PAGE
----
Chancy Causation and the Problem of Aggregate Events


According to David Lewis's account of chancy causation, an actual event c is a cause of an actual event e if and only if (i) e causally depends on on c, or (ii) there is a chain of events d1, d2, ... dn, such that such that d1 causally depends on c, d2 causally depends on d1, ..., and e causally depends on dn. e causally depends on c if and only if, had c not occurred, e’s probability of occurring would have been smaller *by a large factor*. It is a direct corollary of Lewis’s account that, in certain cases, an event c that only slightly raises e’s probability of occurring cannot be a cause of e. This paper argues that this feature of Lewis’s view has implications that are hard to defend. I present three problems – the Problem of Aggregate Effects, the Problem of Aggregate Causes, and the Problem of Causation and Prevention – which together seriously undermine the attractiveness of a causal dependence approach to chancy causation, lending support instead to an account in terms of causal contribution.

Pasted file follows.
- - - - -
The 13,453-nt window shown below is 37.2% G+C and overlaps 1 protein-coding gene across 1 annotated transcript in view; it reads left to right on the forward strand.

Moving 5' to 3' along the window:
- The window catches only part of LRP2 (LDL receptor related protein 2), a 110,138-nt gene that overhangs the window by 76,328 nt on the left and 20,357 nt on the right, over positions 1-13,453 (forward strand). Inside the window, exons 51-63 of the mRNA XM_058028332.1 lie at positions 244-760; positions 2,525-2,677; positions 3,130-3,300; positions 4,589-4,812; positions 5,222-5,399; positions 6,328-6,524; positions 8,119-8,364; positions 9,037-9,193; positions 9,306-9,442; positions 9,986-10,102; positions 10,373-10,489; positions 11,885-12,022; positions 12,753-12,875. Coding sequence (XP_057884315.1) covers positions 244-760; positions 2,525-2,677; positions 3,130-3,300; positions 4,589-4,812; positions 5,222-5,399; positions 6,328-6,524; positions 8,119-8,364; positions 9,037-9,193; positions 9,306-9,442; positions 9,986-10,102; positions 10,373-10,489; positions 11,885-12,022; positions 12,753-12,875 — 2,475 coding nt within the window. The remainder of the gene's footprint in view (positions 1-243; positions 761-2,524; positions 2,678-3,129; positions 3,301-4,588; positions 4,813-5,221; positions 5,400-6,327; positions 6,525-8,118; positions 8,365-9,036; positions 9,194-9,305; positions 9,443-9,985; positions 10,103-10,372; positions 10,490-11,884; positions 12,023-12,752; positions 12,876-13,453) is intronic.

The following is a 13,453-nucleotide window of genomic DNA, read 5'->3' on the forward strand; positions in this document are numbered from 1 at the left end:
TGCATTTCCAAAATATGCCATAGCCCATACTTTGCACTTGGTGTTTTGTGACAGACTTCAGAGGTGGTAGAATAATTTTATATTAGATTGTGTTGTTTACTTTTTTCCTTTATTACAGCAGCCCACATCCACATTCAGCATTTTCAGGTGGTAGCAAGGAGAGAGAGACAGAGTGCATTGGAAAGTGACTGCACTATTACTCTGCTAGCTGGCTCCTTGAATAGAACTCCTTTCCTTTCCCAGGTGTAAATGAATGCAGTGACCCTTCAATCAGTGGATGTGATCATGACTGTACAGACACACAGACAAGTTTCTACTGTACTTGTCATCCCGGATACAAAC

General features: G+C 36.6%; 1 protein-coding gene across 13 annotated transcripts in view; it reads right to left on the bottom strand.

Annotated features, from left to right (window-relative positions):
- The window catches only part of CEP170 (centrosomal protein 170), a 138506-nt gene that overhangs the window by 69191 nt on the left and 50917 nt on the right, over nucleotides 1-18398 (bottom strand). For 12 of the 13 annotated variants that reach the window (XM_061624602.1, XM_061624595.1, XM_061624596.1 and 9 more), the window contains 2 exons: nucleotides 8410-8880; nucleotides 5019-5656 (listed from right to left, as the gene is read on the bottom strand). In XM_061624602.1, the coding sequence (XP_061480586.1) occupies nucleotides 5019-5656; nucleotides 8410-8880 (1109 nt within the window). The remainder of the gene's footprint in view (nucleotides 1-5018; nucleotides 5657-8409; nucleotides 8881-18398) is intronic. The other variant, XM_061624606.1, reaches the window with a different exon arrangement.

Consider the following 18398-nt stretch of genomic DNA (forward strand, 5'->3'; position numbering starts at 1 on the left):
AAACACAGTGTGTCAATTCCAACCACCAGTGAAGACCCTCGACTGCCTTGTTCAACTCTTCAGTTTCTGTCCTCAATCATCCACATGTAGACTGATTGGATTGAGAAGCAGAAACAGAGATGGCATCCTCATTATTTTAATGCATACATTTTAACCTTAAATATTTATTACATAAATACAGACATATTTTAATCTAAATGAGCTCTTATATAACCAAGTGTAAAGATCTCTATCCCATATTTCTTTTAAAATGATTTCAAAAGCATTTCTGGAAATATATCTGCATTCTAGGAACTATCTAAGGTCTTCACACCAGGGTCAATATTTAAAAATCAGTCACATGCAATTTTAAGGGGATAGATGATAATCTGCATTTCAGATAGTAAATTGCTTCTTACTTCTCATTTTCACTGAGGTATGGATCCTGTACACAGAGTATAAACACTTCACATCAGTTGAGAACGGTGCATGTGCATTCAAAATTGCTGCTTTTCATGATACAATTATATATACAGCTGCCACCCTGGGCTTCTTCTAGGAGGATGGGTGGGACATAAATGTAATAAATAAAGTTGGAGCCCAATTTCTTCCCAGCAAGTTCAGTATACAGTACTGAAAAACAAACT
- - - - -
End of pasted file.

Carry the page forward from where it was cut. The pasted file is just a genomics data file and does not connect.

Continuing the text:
Last updated on 11/10/2019